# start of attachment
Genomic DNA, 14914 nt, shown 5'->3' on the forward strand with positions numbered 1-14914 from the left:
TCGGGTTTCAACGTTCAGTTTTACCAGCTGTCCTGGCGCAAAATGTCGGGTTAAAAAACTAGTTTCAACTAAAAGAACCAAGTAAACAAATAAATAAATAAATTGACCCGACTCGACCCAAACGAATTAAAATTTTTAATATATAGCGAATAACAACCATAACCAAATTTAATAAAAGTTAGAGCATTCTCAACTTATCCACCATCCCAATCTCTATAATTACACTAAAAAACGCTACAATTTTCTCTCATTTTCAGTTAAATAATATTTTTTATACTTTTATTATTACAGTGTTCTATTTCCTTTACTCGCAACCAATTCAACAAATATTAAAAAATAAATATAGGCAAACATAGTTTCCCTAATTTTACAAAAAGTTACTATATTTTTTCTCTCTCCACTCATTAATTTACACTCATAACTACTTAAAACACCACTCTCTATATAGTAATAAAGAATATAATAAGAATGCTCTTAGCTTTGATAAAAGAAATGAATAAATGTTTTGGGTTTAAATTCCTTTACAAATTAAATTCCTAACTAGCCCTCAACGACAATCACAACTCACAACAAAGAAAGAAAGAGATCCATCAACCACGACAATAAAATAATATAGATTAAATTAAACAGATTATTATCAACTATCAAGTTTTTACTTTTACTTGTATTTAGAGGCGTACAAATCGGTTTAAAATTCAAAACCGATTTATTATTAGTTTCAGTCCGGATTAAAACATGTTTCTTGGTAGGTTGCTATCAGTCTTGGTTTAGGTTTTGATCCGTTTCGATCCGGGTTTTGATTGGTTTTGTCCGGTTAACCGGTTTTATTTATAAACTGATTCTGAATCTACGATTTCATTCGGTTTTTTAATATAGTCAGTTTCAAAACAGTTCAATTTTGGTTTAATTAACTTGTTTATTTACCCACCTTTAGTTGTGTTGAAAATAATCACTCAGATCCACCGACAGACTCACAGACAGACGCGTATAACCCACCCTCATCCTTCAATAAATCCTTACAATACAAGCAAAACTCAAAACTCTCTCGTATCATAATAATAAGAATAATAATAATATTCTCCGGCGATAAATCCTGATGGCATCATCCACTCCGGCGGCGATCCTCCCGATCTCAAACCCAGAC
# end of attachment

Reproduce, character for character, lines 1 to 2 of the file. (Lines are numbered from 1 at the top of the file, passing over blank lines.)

Genomic DNA, 14914 nt, shown 5'->3' on the forward strand with positions numbered 1-14914 from the left:
TCGGGTTTCAACGTTCAGTTTTACCAGCTGTCCTGGCGCAAAATGTCGGGTTAAAAAACTAGTTTCAACTAAAAGAACCAAGTAAACAAATAAATAAATAAATTGACCCGACTCGACCCAAACGAATTAAAATTTTTAATATATAGCGAATAACAACCATAACCAAATTTAATAAAAGTTAGAGCATTCTCAACTTATCCACCATCCCAATCTCTATAATTACACTAAAAAACGCTACAATTTTCTCTCATTTTCAGTTAAATAATATTTTTTATACTTTTATTATTACAGTGTTCTATTTCCTTTACTCGCAACCAATTCAACAAATATTAAAAAATAAATATAGGCAAACATAGTTTCCCTAATTTTACAAAAAGTTACTATATTTTTTCTCTCTCCACTCATTAATTTACACTCATAACTACTTAAAACACCACTCTCTATATAGTAATAAAGAATATAATAAGAATGCTCTTAGCTTTGATAAAAGAAATGAATAAATGTTTTGGGTTTAAATTCCTTTACAAATTAAATTCCTAACTAGCCCTCAACGACAATCACAACTCACAACAAAGAAAGAAAGAGATCCATCAACCACGACAATAAAATAATATAGATTAAATTAAACAGATTATTATCAACTATCAAGTTTTTACTTTTACTTGTATTTAGAGGCGTACAAATCGGTTTAAAATTCAAAACCGATTTATTATTAGTTTCAGTCCGGATTAAAACATGTTTCTTGGTAGGTTGCTATCAGTCTTGGTTTAGGTTTTGATCCGTTTCGATCCGGGTTTTGATTGGTTTTGTCCGGTTAACCGGTTTTATTTATAAACTGATTCTGAATCTACGATTTCATTCGGTTTTTTAATATAGTCAGTTTCAAAACAGTTCAATTTTGGTTTAATTAACTTGTTTATTTACCCACCTTTAGTTGTGTTGAAAATAATCACTCAGATCCACCGACAGACTCACAGACAGACGCGTATAACCCACCCTCATCCTTCAATAAATCCTTACAATACAAGCAAAACTCAAAACTCTCTCGTATCATAATAATAAGAATAATAATAATATTCTCCGGCGATAAATCCTGATGGCATCATCCACTCCGGCGGCGATCCTCCCGATCTCAAACCCAGAC